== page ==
A individual must be a “whistleblower” within the meaning of New York City’s Administrative Code to claim its protection against adverse personnel action
2014 NY Slip Op 03921, Appellate Division, First Department
A New York City School District employee [Petitioner] retired alleging that he was subjected to disciplinary action because he was a “whistle blower.” He claimed that he lost in excess of $27,000 in stipends from a fellowship program as a result of School District’s adverse personnel actions, which actions he contended were in violation of New York City’s Administrative Code §12-113.
Supreme Court, New York County dismissed Petitioner’s Article 78 complaint seeking to annul the determination of the Special Commissioner of Investigation for the New York City School District that Petitioner was not a whistleblower within the meaning of the Administrative Code and dismissed the proceeding.
The Appellate Division unanimously affirmed the lower court’s ruling, noting however, that the matter was not moot notwithstanding Petitioner’s retirement because of his claimed loss of $27,000 or more.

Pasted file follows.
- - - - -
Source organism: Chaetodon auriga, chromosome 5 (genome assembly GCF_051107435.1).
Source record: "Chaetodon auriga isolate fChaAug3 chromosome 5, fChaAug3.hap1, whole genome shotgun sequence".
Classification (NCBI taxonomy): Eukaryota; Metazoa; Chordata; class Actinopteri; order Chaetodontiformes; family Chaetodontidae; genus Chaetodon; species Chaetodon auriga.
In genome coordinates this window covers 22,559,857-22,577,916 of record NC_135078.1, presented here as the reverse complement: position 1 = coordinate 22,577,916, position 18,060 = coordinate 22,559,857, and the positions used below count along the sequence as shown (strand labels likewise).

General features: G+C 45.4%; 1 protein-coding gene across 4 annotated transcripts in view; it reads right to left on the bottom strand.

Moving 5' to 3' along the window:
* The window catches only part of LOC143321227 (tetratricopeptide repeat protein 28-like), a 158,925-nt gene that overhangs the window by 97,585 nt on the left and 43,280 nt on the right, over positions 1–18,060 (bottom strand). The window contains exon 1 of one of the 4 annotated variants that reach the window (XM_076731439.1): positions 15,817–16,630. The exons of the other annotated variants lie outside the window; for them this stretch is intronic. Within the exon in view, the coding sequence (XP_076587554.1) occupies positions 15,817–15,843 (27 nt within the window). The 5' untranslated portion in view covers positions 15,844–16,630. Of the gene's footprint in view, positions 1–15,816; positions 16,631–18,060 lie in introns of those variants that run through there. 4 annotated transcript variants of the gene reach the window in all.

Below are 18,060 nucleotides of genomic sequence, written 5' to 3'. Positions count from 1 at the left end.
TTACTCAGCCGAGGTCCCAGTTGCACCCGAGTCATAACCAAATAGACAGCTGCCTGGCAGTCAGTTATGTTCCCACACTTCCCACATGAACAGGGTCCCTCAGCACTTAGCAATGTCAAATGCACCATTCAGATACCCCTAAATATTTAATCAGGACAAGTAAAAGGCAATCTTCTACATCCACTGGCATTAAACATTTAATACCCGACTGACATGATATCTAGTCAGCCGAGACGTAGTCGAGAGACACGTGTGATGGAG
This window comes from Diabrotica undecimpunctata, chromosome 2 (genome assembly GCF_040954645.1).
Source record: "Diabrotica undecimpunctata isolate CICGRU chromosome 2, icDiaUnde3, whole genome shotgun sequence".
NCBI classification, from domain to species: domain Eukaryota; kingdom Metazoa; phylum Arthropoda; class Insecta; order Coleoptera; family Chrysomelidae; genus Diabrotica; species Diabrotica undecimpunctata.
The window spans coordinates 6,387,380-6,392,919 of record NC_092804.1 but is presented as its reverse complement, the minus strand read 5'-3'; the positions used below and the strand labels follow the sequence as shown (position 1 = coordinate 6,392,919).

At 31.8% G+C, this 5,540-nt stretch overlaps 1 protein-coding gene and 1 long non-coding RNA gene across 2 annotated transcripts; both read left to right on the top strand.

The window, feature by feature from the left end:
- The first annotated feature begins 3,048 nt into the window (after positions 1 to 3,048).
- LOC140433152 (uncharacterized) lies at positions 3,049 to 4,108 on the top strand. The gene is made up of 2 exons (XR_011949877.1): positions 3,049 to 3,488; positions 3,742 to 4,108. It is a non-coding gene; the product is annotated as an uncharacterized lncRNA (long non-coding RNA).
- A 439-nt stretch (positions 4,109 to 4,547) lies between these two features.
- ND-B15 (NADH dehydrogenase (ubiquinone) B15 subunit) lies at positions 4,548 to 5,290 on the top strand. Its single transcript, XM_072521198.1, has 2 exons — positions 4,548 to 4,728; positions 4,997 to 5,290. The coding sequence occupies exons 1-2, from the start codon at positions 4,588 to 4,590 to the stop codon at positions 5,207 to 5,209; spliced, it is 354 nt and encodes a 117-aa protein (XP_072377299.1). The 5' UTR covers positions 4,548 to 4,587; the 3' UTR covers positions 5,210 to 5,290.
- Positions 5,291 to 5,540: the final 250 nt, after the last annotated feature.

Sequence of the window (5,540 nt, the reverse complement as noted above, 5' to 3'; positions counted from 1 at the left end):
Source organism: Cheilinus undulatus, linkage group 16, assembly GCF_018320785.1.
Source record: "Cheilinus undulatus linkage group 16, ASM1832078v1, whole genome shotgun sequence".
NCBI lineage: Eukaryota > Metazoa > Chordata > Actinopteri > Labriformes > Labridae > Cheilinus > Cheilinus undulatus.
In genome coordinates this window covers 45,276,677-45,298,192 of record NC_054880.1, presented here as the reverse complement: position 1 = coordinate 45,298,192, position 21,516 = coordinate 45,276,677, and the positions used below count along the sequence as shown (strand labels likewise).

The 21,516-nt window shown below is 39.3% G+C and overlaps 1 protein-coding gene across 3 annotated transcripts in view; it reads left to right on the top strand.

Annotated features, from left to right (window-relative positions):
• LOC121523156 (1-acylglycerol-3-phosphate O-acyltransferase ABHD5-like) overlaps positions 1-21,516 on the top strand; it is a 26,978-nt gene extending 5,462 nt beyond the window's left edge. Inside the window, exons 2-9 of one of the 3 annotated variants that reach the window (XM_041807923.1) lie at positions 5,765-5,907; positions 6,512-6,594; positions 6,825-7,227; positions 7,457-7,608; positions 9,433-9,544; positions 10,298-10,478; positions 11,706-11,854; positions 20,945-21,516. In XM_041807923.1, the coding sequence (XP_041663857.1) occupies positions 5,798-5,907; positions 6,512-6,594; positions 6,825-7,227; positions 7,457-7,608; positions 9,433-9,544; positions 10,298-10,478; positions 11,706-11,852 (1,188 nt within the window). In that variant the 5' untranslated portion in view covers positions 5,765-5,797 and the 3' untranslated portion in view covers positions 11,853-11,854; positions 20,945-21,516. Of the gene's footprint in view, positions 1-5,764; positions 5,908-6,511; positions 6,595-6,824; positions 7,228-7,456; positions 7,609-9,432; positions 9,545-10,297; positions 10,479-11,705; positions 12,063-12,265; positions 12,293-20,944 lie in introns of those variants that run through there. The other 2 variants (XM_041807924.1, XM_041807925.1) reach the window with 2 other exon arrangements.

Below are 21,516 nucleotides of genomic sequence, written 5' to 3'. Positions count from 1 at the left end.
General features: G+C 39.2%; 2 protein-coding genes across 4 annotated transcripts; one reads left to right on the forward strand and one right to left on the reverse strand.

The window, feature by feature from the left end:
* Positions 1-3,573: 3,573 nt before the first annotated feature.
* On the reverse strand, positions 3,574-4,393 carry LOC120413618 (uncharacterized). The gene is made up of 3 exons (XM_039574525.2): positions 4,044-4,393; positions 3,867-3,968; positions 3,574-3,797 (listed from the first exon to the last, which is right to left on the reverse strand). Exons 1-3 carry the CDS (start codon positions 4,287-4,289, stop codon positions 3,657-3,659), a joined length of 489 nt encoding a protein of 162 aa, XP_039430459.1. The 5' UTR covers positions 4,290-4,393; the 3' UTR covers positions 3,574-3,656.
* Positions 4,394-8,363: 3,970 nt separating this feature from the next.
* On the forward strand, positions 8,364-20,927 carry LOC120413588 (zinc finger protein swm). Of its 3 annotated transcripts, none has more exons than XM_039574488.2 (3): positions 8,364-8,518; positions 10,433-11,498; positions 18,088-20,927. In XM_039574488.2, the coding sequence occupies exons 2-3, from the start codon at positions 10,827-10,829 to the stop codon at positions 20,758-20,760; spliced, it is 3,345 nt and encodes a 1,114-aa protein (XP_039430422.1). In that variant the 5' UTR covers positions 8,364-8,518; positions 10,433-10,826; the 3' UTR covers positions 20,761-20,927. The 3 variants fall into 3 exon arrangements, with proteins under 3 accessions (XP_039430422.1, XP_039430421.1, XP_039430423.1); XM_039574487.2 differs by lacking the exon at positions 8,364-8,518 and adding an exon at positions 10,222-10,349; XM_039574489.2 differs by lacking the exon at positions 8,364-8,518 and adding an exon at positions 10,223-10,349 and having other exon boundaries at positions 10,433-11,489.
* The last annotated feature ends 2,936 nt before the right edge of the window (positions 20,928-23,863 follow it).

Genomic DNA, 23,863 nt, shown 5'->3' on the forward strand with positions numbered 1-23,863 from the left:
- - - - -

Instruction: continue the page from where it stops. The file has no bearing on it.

However, said the court, it found that  Petitioner’s initial complaints had not been reported to the appropriate officials by Petitioner as set out in Administrative Code 12-113(a)(6)* and  the School District’s determination regarding Petitioner’s subsequent compliant did not result in adverse personnel actions as it was rational and neither arbitrary nor capricious, explaining that the filing of an inaccurate report of misconduct against an employee is not an adverse personnel action.
The Appellate Division also held that Petitioner's temporary reassignment to another position prior to his retirement resulted from earlier sustained charges of misconduct.
* §12-113, captioned “Protection of sources of information,” provides that the relevant information is to reported to the agency head, a deputy agency head or such other person designated by the head of the agency to receive a report by an employee of the agency relating “information concerning conduct which [the employee] knows or reasonably believes to involve corruption, criminal activity, conflict of interest, gross mismanagement or abuse of authority by another city officer or employee, which concerns his or her office or employment, or by persons dealing with the city, which concerns their dealings with the city..